Although it’s possible to configure authentication, we strongly recommend to stick with the default authentication configuration. If you had auth providers configured in a previous Home Assistant release, we recommend to remove the configuration and start using the default.

What exactly does this mean if I am coming from 0.76 with the config below? Do I have to remove auth_providers:?

  name: Home
  latitude: !secret homeassistant_latitude
  longitude: !secret homeassistant_longitude
  elevation: !secret homeassistant_elevation
  unit_system: metric
  time_zone: !secret homeassistant_timezone
  customize: !include customize.yaml
   - type: homeassistant
   - type: legacy_api_password

Thank you in advance for the clarification.

EDIT: I forgot to say THANKS for your hard work. I love the user system and am eager to see whats about to come!

Yes, remove it. You won’t need it anymore. If you have an API password configured, the legacy_api_password provider will be automatically part of the default config.


Can I combine disabling legacy API password with Trusted Networks?

Anyone have an example of just sending a hangouts message? I’m not sure the help page assists much with that part, it only shows how to read messages.

I get that we first send HA a message and then we get a message ID, but do we need to setup a notify component with this? Or is this not part of notify and in this case do we just use “hangouts.send_message”?

The github notes seem to suggest using notify in this case but I’m not sure if this is relevant to what was released…

Thanks for the update!

Maybe I’m missing something, but how does this work and where can I find any documentation about it? I still don’t see any persistent notifications in my lovelace interface

edit Forget about my question, cache clear, relogin and now it works, no configuration change necessary. I see a notification-icon in the topright of the title-bar now.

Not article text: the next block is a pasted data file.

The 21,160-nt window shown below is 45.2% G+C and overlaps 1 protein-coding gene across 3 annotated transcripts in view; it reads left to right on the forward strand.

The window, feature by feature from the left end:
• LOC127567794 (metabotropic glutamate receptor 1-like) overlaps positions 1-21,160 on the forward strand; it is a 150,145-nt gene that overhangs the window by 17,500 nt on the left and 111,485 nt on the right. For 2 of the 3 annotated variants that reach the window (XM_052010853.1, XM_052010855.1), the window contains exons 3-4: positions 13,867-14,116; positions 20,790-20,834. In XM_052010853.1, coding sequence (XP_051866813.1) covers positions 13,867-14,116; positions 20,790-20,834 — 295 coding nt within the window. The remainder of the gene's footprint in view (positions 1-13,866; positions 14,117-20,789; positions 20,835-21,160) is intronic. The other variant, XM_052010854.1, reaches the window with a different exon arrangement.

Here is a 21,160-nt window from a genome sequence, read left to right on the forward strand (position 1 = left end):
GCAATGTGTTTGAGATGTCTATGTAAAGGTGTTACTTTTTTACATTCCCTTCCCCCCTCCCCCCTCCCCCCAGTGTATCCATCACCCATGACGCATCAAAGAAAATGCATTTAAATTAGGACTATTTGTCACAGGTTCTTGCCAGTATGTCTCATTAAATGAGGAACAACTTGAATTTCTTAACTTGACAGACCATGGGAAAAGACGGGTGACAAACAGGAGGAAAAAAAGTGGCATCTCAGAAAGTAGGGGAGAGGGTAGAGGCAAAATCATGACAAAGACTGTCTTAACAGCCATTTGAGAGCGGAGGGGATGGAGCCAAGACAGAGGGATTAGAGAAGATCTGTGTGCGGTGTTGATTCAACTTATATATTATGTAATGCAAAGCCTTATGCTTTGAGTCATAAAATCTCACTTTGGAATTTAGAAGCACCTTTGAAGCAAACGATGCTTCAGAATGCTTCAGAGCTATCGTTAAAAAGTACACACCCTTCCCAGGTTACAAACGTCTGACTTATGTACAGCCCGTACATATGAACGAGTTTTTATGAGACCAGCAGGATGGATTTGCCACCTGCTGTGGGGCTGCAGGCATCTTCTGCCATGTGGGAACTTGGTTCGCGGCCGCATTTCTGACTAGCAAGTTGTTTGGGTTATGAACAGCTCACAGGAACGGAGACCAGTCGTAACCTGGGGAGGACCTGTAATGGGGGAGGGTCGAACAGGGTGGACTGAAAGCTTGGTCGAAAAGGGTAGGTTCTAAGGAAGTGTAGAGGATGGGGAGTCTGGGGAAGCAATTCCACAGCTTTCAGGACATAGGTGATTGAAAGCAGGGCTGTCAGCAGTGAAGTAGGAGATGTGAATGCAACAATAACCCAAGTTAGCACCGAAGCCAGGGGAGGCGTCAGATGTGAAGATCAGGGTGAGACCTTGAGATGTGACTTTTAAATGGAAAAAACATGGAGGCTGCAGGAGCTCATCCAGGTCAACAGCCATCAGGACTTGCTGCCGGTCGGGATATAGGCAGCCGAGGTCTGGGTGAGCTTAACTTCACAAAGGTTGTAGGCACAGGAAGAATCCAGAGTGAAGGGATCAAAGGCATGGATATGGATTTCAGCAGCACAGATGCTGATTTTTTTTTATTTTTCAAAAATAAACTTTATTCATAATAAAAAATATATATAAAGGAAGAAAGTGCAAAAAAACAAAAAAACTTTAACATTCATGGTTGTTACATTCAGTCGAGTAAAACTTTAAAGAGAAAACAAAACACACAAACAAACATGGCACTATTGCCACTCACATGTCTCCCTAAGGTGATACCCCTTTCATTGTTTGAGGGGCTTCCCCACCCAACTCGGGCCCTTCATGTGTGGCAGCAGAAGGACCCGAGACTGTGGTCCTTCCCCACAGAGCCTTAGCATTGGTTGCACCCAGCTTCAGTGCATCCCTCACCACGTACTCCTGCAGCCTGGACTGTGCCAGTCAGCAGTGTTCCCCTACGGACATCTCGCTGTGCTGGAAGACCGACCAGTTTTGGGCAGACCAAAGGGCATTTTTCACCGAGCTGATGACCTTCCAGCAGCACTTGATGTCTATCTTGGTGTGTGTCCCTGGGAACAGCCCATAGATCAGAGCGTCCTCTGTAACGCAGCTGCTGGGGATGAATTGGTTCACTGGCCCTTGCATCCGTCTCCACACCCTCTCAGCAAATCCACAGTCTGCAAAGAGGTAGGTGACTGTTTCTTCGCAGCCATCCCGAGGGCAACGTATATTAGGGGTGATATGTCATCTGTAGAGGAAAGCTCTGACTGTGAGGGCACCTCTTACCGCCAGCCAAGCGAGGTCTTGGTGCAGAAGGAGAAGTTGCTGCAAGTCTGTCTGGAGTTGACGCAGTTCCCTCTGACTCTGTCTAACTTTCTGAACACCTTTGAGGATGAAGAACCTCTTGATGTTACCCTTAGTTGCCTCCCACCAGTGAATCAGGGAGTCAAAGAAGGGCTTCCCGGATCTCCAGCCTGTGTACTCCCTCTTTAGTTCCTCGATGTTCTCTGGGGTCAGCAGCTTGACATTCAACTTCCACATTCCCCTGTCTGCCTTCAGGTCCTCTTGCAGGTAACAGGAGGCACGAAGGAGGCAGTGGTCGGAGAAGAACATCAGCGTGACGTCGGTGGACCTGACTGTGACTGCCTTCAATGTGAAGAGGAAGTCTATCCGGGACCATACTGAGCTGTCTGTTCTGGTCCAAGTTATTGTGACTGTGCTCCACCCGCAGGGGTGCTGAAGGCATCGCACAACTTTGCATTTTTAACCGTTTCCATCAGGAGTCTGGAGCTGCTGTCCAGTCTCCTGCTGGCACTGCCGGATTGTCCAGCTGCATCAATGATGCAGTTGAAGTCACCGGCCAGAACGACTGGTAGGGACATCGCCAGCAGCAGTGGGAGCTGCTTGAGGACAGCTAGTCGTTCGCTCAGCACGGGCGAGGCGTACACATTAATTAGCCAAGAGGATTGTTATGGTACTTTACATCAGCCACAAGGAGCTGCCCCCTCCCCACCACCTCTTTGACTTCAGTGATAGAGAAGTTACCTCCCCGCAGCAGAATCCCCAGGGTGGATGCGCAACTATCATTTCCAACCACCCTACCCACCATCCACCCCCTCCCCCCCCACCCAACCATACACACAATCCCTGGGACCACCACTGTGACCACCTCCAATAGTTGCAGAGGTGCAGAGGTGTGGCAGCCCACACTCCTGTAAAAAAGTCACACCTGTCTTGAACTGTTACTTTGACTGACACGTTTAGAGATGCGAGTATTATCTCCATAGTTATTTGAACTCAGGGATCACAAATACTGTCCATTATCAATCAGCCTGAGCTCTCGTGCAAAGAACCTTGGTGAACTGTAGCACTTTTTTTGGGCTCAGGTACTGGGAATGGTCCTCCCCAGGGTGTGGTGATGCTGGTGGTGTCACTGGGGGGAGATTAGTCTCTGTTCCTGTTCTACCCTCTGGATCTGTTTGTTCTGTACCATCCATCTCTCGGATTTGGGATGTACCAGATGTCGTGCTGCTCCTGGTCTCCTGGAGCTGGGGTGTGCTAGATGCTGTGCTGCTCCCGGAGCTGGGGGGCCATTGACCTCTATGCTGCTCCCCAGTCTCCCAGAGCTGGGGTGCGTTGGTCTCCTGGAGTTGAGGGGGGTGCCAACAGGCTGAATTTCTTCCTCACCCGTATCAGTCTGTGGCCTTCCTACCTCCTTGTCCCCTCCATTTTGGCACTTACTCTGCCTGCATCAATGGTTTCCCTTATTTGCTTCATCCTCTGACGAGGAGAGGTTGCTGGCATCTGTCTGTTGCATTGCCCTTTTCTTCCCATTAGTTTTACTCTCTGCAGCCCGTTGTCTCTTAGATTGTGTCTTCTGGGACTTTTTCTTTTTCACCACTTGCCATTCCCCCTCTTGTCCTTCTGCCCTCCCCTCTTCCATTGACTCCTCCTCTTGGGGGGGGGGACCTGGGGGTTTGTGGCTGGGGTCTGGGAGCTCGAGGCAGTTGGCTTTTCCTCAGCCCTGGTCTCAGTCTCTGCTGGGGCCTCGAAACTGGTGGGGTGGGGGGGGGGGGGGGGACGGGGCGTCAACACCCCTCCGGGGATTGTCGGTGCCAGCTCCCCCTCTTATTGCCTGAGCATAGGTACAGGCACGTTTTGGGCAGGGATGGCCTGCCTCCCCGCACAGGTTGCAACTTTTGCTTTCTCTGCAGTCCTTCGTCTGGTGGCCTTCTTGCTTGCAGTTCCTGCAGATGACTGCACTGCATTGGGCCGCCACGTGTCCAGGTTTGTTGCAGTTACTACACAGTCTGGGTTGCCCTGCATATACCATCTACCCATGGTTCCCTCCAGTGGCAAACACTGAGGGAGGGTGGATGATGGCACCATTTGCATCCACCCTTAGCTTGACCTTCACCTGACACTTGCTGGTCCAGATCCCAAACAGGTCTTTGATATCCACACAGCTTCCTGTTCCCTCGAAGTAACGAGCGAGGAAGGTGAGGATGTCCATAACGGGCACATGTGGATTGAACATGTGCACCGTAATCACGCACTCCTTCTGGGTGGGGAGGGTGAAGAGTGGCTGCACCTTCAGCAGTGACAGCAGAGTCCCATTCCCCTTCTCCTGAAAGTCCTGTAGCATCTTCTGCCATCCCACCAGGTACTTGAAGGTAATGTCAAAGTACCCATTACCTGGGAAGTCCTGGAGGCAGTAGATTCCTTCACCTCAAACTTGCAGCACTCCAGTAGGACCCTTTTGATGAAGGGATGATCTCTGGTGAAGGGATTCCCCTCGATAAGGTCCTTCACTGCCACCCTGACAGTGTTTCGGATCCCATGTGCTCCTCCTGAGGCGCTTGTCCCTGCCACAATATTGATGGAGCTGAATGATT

So after this update I will not be able to use the https urls I setup in Tasker to automatically/quickly kick off scripts or toggle switches and tv anymore?

Is there another easy way I can achieve this?

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Legacy API password is still an option if you have a legacy API password configured.

Hold on,… if I read the docs correctly, … there’s no way to connect to the websocket without a bearer token, even if you have the legacy bit flipped on?
So I need to go trough the oauth pingpong routine just to talk to my locally hosted hass serving locally hosted apps to get the token?

No, you can still use api_password to connect websocket

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you need to follow this example:

Get the hangouts ID as described and place it in a list, this is a quick example of the YAML for hangouts.send_message service call

  - text: "text in here"

Here’s the thing, I have no need for that. It was fine the way it was, now I’m forced on a migration path with no added value for my use cases. Not cool.


The Devs haven’t gone out of their ways to make life difficult here. There was a genuine security issue which had to be addressed.


We have features need to know which user belongs to this websocket connection.

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I currently do not use a password (my HA is not connected to the internet). How do I replicate that with v0.77?

@gpbenton use this

Set a password and add your LAN IP range via the trusted_networks option. You should then be able to connect without a password from any device on your LAN. I’ve not tested this with v0.77 yet, but it should work fine.

Thanks for this (and @Sitrate), but when I attempt to connect I still get prompted to create a user.

ok create a user then continue to login using trusted networks?